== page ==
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Decision to remove a child in sexual abuse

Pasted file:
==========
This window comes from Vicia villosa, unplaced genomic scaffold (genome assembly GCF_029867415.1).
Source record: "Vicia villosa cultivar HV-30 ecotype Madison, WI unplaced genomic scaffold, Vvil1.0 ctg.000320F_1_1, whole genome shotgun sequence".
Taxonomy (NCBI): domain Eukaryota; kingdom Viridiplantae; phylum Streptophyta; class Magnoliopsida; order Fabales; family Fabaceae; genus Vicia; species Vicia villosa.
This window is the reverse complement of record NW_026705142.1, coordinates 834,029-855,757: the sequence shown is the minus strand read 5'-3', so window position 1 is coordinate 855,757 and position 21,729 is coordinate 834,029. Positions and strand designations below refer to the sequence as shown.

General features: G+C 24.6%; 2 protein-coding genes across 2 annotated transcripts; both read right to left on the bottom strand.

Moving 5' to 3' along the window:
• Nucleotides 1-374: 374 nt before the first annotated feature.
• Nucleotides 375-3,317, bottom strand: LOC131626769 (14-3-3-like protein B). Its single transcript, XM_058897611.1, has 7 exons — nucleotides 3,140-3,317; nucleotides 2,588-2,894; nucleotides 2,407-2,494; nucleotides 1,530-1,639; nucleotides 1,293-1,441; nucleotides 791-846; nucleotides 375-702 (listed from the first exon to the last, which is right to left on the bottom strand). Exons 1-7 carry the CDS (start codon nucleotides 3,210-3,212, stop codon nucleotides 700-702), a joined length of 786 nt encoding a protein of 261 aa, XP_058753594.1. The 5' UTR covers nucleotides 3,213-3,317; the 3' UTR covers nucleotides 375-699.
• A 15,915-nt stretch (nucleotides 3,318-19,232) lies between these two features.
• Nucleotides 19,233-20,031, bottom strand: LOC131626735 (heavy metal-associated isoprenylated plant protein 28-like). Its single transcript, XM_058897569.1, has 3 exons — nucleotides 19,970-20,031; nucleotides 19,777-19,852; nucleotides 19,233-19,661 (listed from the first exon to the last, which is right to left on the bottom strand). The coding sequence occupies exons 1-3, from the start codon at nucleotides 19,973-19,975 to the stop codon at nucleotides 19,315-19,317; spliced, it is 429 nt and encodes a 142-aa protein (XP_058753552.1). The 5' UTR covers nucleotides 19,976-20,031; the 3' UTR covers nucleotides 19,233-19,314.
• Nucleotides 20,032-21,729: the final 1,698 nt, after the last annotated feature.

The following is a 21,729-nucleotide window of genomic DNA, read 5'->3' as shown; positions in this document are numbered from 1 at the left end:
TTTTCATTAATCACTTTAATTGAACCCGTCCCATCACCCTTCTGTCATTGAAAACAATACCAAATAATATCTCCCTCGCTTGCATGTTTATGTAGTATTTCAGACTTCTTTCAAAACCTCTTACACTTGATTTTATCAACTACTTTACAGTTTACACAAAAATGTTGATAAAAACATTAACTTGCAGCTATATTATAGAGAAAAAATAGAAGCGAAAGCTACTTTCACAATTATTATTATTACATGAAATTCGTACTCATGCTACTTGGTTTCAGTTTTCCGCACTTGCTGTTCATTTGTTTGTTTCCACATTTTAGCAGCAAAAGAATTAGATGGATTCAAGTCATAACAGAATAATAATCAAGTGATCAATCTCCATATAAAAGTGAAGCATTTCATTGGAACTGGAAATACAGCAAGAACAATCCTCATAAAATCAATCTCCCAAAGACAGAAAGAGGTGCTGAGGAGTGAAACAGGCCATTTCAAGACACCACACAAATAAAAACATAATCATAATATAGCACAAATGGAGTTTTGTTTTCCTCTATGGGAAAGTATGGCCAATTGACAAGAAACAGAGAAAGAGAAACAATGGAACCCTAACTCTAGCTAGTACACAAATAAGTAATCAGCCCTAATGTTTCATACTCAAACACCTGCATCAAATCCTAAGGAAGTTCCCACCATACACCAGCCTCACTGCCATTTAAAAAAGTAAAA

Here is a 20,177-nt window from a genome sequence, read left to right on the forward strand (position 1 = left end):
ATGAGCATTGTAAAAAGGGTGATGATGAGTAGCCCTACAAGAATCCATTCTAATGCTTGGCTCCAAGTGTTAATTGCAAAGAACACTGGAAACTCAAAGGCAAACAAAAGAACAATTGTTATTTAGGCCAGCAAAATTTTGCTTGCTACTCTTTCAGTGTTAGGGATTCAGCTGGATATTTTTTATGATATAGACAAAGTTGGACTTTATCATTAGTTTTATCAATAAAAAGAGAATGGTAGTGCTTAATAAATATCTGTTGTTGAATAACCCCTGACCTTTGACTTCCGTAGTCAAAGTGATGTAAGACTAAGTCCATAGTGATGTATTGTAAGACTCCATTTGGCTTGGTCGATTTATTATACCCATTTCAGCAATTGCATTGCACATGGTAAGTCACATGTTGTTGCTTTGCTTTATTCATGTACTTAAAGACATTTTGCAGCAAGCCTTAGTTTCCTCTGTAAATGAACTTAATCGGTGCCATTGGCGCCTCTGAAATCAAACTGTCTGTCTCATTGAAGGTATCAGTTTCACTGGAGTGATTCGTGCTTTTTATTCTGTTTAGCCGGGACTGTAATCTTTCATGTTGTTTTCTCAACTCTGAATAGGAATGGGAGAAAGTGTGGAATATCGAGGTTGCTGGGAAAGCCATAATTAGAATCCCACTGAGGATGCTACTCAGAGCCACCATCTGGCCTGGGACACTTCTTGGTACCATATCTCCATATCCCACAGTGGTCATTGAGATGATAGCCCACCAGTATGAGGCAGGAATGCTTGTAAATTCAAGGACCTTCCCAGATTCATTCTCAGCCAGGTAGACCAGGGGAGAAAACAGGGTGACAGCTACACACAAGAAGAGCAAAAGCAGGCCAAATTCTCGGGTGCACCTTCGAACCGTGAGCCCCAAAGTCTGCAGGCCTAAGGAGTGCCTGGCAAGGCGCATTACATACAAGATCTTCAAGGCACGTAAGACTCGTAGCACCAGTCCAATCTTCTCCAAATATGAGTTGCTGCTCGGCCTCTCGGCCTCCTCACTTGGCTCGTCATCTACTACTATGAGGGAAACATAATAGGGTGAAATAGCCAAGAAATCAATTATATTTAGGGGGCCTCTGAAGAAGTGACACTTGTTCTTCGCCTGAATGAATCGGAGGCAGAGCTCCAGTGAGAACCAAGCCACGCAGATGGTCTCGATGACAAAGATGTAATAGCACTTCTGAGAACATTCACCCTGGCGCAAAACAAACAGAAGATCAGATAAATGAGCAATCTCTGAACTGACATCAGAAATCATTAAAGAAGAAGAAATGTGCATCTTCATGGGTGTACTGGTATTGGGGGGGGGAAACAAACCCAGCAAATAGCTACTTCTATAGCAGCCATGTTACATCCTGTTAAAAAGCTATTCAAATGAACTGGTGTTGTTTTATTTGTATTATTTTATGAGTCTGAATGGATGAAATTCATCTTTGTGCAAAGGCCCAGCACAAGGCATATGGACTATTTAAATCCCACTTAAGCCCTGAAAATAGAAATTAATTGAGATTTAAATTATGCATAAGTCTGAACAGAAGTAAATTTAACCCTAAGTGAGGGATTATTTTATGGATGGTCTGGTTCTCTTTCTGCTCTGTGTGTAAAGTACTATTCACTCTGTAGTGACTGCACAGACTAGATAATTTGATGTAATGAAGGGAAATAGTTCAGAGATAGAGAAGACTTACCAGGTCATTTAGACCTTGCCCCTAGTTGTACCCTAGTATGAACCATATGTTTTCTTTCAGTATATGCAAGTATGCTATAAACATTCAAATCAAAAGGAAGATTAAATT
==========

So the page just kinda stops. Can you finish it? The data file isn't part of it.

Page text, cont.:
Decision to remove a child in sexual abuse Across studies, 49% to 59% of children are removed immediately after the official disclosure, and up to two-thirds of children are eventually removed (Faller, 1991b; Hunter et al., 1990; Massat & Lundy, 1998). Often these removals are lengthy or permanent. For example, Hunter et al. (1990) found that less than half of abused children were still residing with their original families 24 months after disclosure. Only 24% of the victims had not experienced a change in living situation following disclosure, and only 44% of the children who were not immediately removed experienced no placement change at the two-year follow-up evaluation. Although most children experienced only one move, 13% of the children experienced more than five moves. Children placed in foster care had the least overall stability, with an average of five different placements. Faller (199 1 b) also found that 62% of sexually abused children in her sample were placed out of the home between the initial report of abuse and the follow-up evaluation approximately one year later. Of those placed, 2% were placed with another parent, 17% were placed with another relative, 68% were placed in foster care, and 13% were institutionalized or placed in independent living. Another study of 277 cases of sexual abuse found that only 41% of children remained in their homes after disclosure (Ryan, Warren, & Weincek, 1991). Although 7% of all children were removed for less than one week, a further 18% were placed with relatives, and 34% were placed in foster care. Several factors affect the decision of child protective service workers to place the child. One of the most consistently reported factors predicting removal is the support of the nonoffending mother (Hunter et al., 1990; Leifer, Shapiro, & Kassim,1993). For example, Leifer et al. (1 993) found that 74% of children were removed when the mother was deemed unsupportive, as compared to 15% of children who were removed when the mother was supportive.6 Everson et al. (1989) also found that 80% of children were placed in foster or institutional care when the mother was deemed unsupportive, 100% were placed with relatives when mothers were scored as ambivalent in support, and 5% were placed when mothers were deemed supportive. Further, Pellegrin and Wagner (1990) found that children of more compliant mothers experienced fewer removals. While these findings seem to support the relationship of guardian support to removals, there are indications that having a supportive guardian does not necessarily protect a child from removal. As mentioned previously, 40% to 59% of children are removed immediately after the official disclosure, and up to two-thirds of children are eventually removed. In the author’s review of guardian support (2000b), however, 65% to 95% of mothers fully or partially believed the disclosure, and across studies, 81% of mothers responded to the abuse disclosure with some or full support. In other words, vastly more removals across studies occur than there are unsupportive guardians. Indeed, Ryan et al. (1991) found that 30% of children were removed from mothers assessed as very protective after disclosure, and 37% of children were removed from mostly protective mothers. The study by Ryan et al. (1991) lends insight into why more removals occur than there are unsupportive guardians. These researchers categorized the mother’s ability to protect the child before the abuse was disclosed as no protection (32%), little protection (16%), mostly protective (16%), and very protective (19%). Another 18% of mothers were considered to have no knowledge of the ongoing abuse. Yet across studies, 75% to 95% of mothers do not know about the ongoing abuse (Faller, 1990; Margolin, 1992; Myer, 1985). That child protective services workers considered that 82% of mothers knew about the abuse before disclosure appears to be a clear indication of systemic bias towards nonoffending mothers. Further, the mother’s protective actions before disclosure was one of two factors that best explained the pattern of removals, the other being the mother’s response after the abuse was disclosed. Removals were as follows for these categories: 89% for mothers offering no protection before the report; 47% for mothers offering little protection; 39% for mostly protective mothers; 28% for very protective mothers; and 44% for mothers who knew nothing about the ongoing abuse. These findings are striking examples that (a) an extraordinary systemic bias towards nonoffending guardians exists, and (b) some children are removed even when nonoffending mothers are deemed protective. Another seemingly obvious factor relating to removal of the child is whether the offender resides in the same home with the victim. In one study, while fewer than 10% of children were removed initially when the offender did not reside in the home, more than half were removed when both the mother and father (who was the offender) were in the home, and 84% of children were removed when the offender was the only biological parent living in the home (Hunter et al., 1990). At the 24- month follow-up evaluation, approximately 50% of children had been removed when the offender was nonresident, about 75% had been removed when the offender was the mother’s boyfriend, 80% had been removed when the offender was a resident father, and 100% had been removed when the offender was the resident father and no mother was present. Yet, the relationship of the offender to the victim was only significant in multivariate analysis for the initial placement. Another study also found no relationship between the decision to remove the child and the perpetrator’s access to the child, the relationship of the perpetrator to the victim, or the identity of the perpetrator (Jaudes & Morris, 1990). While this seemingly logical factor is generally unrelated to removals, other more illogical factors are related. Two different studies found that the most important variable relating to the decision to remove the child was whether the child made the initial outcry (Finkelhor, 1983; Jaudes & Morris, 1990). Those children who purposefully disclosed the abuse were removed from the home significantly more often. Other factors related to increased risk of removal are poverty, multiple children within the family, multiple types of abuse or other problems within the family, having the case referred for prosecution and then declined, and maternal employment (Cross, Martell, McDonald, & Ahl, 1999; Finkelhor, 1983; Pellegrin & Wagner, 1990). Mixed findings have been found for race and age of the child and severity of abuse (Cross et al., 1999; Finkelhor, 1983; Hunter et al., 1990). Factors not significantly related to removal are developmental delay of the child, presence of a sexually transmitted disease, presence of physical abuse, and the child’s psychopathology scores (Hunter et al., 1990; Jaudes & Morris, 1990). In summary, removals are closely related to perceived support of the nonoffending guardian (almost always the mother )—a logical relationship. The problem comes, however, with the perceived support. The study by Ryan et al. (1991) suggests that the perceptions about nonoffending guardians held by child protective services workers are extremely biased, most likely reflecting an institutionalized bias. If workers are trained to believe that most nonoffending guardians are unsupportive, then the close relationship between guardian support and removals would ensure that some children are needlessly removed. Indeed, this appears to be the case as far greater numbers of children are removed from their homes than there are unsupportive guardians. A similar concern with the literature is that compliance in nonoffending mothers is associated with fewer removals (Pellegrin & Wagner, 1990). Perhaps it is just the word compliance, but nonoffending guardians should instead be empowered by professionals to feel as if they can and do have the ability to protect their children. Compliance, on the other hand, suggests an acquiescent guardian. Perhaps we need to consider whether our interventions disempower guardians. Finally, it is always of concern when demographic and disclosure characteristics are related to decisions to remove.